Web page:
Czech Republic
The Alteneu Shul (Old-New Synagogue) (see above), in Prague, in the Czech Republic, which dates from the 13th century (probably 1270), is the oldest active synagogue building in Europe.
The Great Synagogue in Copenhagen, Denmark was built in 1833.
Entrance to the synagogue and gateway to the old Ghetto in Avignon
The Scolanova Synagogue, Trani, Italy, built around 1200.
North Macedonia
The Portuguese Synagogue (Amsterdam) – on December 12, 1670, the Sephardic Jewish community of Amsterdam acquired the site to build a synagogue and construction work began on April 17, 1671, under architect Elias Bouwman. On August 2, 1675, the Esnoga was finished.
Inside of the Old Synagogue, Kraków
Main article: Synagogues of Kraków
The 1671 Great Synagogue in Iaşi is the oldest surviving synagogue in Romania.[59]
14th century Córdoba Synagogue
The Maribor Synagogue (a/k/a Marburg Synagogue), first mentioned in 1429, was built in the 14th century. Located at Zidovska ulica 4 in the Jewish Square Zidovski trg, it is among some of the oldest still standing Synagogues in Europe.[60] The first documented evidence of a Jewish presence in Slovenia dates to the 13th century when Yiddish and Italian-speaking Jews migrated south from Austria.[61]
United Kingdom
Main article: Oldest synagogues in the United Kingdom
North America
Touro Synagogue, Newport, Rhode Island, completed in 1763
The Touro Synagogue in Newport, Rhode Island, is the oldest Jewish house of worship in North America that is still standing. It was built in 1759 for the Jeshuat Israel congregation, which was established in 1658.
Main article: Oldest synagogues in Canada
United States
Main article: Oldest synagogues in the United States
South America and Caribbean
The Kahal Zur Israel Synagogue, located in Recife stands on the site of the earliest synagogue in the Americas.
Recife, Brazil
The Kahal Zur Israel Synagogue in Recife, Brazil, erected in 1636, was the first synagogue erected in the Americas. Its foundations have been recently discovered, and the 20th-century buildings on the site have been altered to resemble a 17th-century Dutch synagogue.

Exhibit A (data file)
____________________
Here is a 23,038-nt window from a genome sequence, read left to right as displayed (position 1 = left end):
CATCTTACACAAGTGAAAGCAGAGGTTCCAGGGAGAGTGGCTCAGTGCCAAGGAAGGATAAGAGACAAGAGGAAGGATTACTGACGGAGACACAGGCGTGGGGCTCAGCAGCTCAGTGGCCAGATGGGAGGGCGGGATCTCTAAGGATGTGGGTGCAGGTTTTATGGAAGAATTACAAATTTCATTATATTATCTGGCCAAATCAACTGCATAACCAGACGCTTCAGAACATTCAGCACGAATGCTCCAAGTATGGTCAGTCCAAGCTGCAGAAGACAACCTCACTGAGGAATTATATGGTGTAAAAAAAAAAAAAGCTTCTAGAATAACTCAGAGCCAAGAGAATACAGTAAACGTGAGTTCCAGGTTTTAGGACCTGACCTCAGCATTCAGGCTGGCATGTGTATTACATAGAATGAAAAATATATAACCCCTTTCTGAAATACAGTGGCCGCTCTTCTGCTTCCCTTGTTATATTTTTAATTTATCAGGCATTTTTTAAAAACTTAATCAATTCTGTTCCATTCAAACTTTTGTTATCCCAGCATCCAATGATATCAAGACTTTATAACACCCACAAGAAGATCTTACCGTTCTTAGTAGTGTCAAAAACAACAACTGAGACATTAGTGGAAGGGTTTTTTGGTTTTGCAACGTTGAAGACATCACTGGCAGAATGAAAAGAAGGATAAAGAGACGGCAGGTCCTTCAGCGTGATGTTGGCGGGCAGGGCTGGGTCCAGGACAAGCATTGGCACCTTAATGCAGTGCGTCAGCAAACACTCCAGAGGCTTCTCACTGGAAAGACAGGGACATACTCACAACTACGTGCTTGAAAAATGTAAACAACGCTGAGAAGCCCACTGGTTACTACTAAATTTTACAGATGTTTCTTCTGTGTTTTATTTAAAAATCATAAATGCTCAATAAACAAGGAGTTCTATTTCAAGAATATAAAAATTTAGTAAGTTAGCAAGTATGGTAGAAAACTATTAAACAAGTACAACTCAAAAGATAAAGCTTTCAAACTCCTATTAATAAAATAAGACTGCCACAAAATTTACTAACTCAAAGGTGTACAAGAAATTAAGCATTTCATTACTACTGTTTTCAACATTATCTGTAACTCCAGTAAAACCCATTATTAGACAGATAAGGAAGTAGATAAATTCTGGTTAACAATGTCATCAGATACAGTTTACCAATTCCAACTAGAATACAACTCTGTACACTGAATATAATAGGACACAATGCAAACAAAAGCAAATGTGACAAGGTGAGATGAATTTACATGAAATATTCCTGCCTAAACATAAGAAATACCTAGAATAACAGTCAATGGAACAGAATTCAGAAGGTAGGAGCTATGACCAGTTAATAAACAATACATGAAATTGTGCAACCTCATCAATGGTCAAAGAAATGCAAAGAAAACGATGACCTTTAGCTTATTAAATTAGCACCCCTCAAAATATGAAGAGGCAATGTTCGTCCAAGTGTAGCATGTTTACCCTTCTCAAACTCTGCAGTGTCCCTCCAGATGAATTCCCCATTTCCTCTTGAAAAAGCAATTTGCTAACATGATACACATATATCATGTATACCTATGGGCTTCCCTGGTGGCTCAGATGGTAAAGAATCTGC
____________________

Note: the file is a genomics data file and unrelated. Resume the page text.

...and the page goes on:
The first synagogue, a Sephardic Synagogue, was built in Port Royal in approximately 1646, but was destroyed during the earthquake of 1692. Another Synagogue, Neveh Shalom Synagogue, was established on Spanish Town's Monk Street in 1704, but today lies largely in ruins. The only synagogue still in current use, Shaare Shamayim in Kingston, was built in 1912.
Nidhe Israel Synagogue in Bridgetown, Barbados: one of the oldest Synagogues in the Americas, standing since 1654, restored and used by the Jewish community in Barbados to this day.
Synagogue in Aldea San Gregorio, Entre Ríos. Built in 1893, today abandoned.
The Jewish community was founded in 1659. The Curaçao synagogue, congregation Mikvé Israel-Emanuel, built in 1732. It is the oldest synagogue still in use today in the Americas.[citation needed] When Jews were expelled from the French islands of Martinique and Guadeloupe the number of Jews in Curaçao increased and by 1780 reached 2,000, more than half of the white population. The Curaçao community became the "mother community" of The Americas and assisted other communities in the area, mainly in Suriname and St. Eustatius. It also financed the construction of the first synagogues in New York and Newport.[citation needed]
Sint Eustatius
The Honen Dalim Synagogue, Oranjestad, Sint Eustatius, built in 1739, fallen into ruins after the economy of the island collapsed and the Jews started to leave the island from 1795 to the point where there was no Jewish community left. Partially restored in 2001.
St Thomas – United States Virgin Islands
The St. Thomas Synagogue in the United States Virgin Islands was founded in 1796 by Jews who left St. Eustatius (see above).
See also
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Last edited on 25 April 2021, at 19:10